Trio Lead at Memorial Tiger Five Back

By Associated PressMay 31, 2007, 4:00 pm
DUBLIN, Ohio -- Tiger Woods was waiting on the edge of the 10th green Thursday when an approach shot from Charley Hoffman whizzed by his head and missed him by about a yard. Woods was about the only one who dodged illness or injury at the Memorial.
 
Phil Mickelson withdrew after 11 holes because of an injury to his left wrist, which he suspects happened at Oakmont earlier this week as he practiced chipping out of the deep rough while preparing for the U.S. Open.
 
'I couldn't grab the club and I couldn't swing,' Mickelson said.
 
Masters champion Zach Johnson had to stop after 15 holes with strep throat so severe he turned down his first interview.
 
'Sorry guys, I can't talk,' he hoarsely whispered.
 
The scoring at Muirfield Village couldn't have been better with pure greens, stifling heat and calm conditions. Leading the way was Sean O'Hair, who played great golf for the second straight tournament except for a blemish on the 17th, of all holes. He still managed a 7-under 65 and was tied with the Australian duo of Rod Pampling and Nick O'Hern.
 
Ernie Els was among those at 66, a guy who felt so sick about his putting that he went to the cross-handed style and had few complaints, other than it felt weird to ditch the conventional style that carried him to three majors.
 
Even so, the theme of the first round seemed to be about survival -- especially those who didn't.
 
For those who anticipated a duel between Mickelson and Woods, that ended before the world's No. 1 player even got to the practice range. Mickelson felt the first sting after a wedge on the second hole, and he had a message therapist holding and rubbing his hand on the back nine until he hit another wedge out of divot on the 11th.
 
'I'll take a couple days off, see if I can ice it and get it ready for the Open,' he said. 'I'll go have somebody take a look at it.'
 
Woods' biggest rival turned out to be par on a day in which nearly half the field broke par. He was headed in that direction after a beautiful shot from a fairway bunker and over the pond to 10 feet for birdie on the sixth hole, his third in four holes, to reach 3 under.
 
But he made bogey with a wedge in his hand on the next hole, added a few other sloppy mistakes and needed a late birdie for 70.
 
'Today was the day to really shoot some good numbers,' Woods said. 'Look at the field -- they pretty much did. If you didn't shoot under par, you're going to get run over out there today.'
 
He also got knocked down by Hoffman, whose hit a tee shot on No. 10 hit a cart path and bounced out-of-bounds. He went back to the tee as Woods and Bart Bryant played on, and Woods was seemingly out of the way on the front right corner of the green when a small Titleist missile missed him by 3 feet.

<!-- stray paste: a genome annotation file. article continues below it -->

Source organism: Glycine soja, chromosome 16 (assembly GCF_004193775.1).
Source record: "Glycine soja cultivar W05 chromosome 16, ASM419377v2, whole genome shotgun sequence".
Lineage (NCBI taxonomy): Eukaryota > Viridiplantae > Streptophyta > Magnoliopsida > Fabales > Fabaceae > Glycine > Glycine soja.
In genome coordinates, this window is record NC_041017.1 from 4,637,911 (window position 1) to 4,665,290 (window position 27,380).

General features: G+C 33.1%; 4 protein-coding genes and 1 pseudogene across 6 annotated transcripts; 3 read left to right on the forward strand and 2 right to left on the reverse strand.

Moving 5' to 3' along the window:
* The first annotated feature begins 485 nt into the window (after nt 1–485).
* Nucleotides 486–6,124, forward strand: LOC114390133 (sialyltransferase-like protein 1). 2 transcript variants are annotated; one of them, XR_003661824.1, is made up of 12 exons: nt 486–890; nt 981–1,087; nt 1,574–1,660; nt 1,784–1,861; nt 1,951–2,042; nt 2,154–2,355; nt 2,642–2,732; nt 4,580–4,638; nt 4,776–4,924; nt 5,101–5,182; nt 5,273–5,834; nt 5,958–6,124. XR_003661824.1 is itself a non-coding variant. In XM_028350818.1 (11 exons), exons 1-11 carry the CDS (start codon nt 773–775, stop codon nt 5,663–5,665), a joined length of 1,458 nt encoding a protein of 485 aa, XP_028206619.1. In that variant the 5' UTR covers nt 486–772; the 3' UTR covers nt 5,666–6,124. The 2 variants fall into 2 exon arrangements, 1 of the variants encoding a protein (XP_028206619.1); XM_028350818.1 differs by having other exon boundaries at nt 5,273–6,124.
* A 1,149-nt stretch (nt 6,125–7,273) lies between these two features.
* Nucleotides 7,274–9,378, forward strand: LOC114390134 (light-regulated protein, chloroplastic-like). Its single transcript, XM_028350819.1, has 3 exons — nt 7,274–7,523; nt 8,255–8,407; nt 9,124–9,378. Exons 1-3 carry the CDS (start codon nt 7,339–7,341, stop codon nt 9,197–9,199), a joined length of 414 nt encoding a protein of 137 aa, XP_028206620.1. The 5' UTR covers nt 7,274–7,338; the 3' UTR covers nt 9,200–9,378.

'If you can't beat him, take him out,' Hoffman joked after a remarkable round. He made double bogey at No. 10 to go to 6 over par, then ran off five straight birdies and closed with a six to finish at 72.
 
O'Hair had a great birdie streak of his own, with four straight on the front nine. The difference was he didn't have any hiccups along the way until a good bogey on the 17th.
 
He played with Charles Howell III (69) and Ted Purdy (68), and there was only one bogey from that group all day.
 
'I apologized to those guys for making that bogey, because that would have been pretty cool -- no bogeys,' O'Hair said. 'I've never heard of that in my life.
 
That is lone bogey came on the 17th was only fitting.
 
This is the first tournament for O'Hair since The Players Championship, when he was two shots behind Mickelson and was his only challenger at Sawgrass until putting two balls into the water on the island-green 17th and taking a quadruple-bogey 7.
 
'They expect the 17th to be a negative,' he said, speaking of Sawgrass. 'It was two weeks ago. I'm playing today. I'm playing in the Memorial this week. So I'm going to try and win the Memorial.'
 
His immediate competition was Pampling, who birdied his half his holes, and O'Hern, who had five birdies in a six-hole stretch on the back nine and could have taken the outright lead until missing a 12-foot birdie on the final hole.
 
That put a lefty among the leaders, even if it wasn't the guy anyone was expecting.
 
'I heard Phil had to pull out,' O'Hern said. 'It's a big loss for the tournament. Hopefully, he'll be fit for Oakmont.'